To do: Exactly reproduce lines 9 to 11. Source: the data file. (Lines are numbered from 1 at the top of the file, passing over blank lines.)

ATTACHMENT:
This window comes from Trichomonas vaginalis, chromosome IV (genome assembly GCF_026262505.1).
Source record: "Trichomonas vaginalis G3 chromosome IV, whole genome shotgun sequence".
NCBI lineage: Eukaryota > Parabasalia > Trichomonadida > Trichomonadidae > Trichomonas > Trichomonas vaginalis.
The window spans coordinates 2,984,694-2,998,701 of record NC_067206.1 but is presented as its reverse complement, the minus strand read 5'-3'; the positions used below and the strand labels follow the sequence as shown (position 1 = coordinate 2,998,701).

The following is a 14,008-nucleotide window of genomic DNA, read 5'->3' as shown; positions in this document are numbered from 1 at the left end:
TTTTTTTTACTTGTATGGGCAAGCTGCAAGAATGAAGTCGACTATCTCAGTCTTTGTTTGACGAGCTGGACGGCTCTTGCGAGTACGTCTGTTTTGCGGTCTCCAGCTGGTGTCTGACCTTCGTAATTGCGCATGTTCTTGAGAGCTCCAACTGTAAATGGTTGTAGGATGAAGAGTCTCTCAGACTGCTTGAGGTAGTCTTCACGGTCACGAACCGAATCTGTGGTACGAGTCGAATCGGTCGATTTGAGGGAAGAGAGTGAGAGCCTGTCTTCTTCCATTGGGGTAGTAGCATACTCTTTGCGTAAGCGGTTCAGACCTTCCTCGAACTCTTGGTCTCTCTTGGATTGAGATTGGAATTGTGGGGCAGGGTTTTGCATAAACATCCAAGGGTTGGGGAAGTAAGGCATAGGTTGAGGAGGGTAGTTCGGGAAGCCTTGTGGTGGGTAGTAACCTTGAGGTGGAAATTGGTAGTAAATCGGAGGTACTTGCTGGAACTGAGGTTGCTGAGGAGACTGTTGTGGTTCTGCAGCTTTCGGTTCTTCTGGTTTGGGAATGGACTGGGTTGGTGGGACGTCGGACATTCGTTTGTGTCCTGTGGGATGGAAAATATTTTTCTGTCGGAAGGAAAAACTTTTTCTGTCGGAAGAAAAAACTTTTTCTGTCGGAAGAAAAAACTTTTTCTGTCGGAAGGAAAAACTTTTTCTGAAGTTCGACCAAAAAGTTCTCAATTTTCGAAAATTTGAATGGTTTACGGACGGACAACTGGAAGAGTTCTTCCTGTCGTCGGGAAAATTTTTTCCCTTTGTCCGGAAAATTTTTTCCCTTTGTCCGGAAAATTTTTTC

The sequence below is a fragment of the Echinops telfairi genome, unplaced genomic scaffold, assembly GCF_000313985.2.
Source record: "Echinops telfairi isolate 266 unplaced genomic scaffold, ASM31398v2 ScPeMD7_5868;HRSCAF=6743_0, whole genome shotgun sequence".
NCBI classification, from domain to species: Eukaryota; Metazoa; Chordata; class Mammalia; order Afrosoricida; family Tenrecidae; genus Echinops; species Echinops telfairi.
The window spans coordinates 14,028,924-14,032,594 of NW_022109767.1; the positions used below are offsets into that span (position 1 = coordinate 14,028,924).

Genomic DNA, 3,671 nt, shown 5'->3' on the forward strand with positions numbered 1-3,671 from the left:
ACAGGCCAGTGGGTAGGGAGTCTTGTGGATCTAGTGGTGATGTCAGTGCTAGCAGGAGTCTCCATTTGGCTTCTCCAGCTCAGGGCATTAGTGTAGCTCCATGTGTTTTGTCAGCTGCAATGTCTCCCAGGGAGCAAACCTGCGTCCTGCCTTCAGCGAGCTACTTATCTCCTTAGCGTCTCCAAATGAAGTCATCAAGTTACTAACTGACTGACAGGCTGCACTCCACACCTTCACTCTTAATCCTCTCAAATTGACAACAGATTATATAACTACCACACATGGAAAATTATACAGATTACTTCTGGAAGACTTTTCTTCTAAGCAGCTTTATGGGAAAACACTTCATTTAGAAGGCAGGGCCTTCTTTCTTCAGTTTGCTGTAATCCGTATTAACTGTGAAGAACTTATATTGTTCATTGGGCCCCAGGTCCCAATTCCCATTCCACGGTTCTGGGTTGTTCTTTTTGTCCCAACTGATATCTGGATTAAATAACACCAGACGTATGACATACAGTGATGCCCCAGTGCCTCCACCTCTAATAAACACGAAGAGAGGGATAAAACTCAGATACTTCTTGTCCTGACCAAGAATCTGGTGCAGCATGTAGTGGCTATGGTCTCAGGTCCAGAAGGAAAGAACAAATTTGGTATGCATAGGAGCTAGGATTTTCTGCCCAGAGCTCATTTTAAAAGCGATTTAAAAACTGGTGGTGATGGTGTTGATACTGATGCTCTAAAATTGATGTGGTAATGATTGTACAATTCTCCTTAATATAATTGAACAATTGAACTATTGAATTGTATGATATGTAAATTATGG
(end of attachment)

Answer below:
NCBI classification, from domain to species: Eukaryota; Metazoa; Chordata; class Mammalia; order Afrosoricida; family Tenrecidae; genus Echinops; species Echinops telfairi.
The window spans coordinates 14,028,924-14,032,594 of NW_022109767.1; the positions used below are offsets into that span (position 1 = coordinate 14,028,924).

Genomic DNA, 3,671 nt, shown 5'->3' on the forward strand with positions numbered 1-3,671 from the left: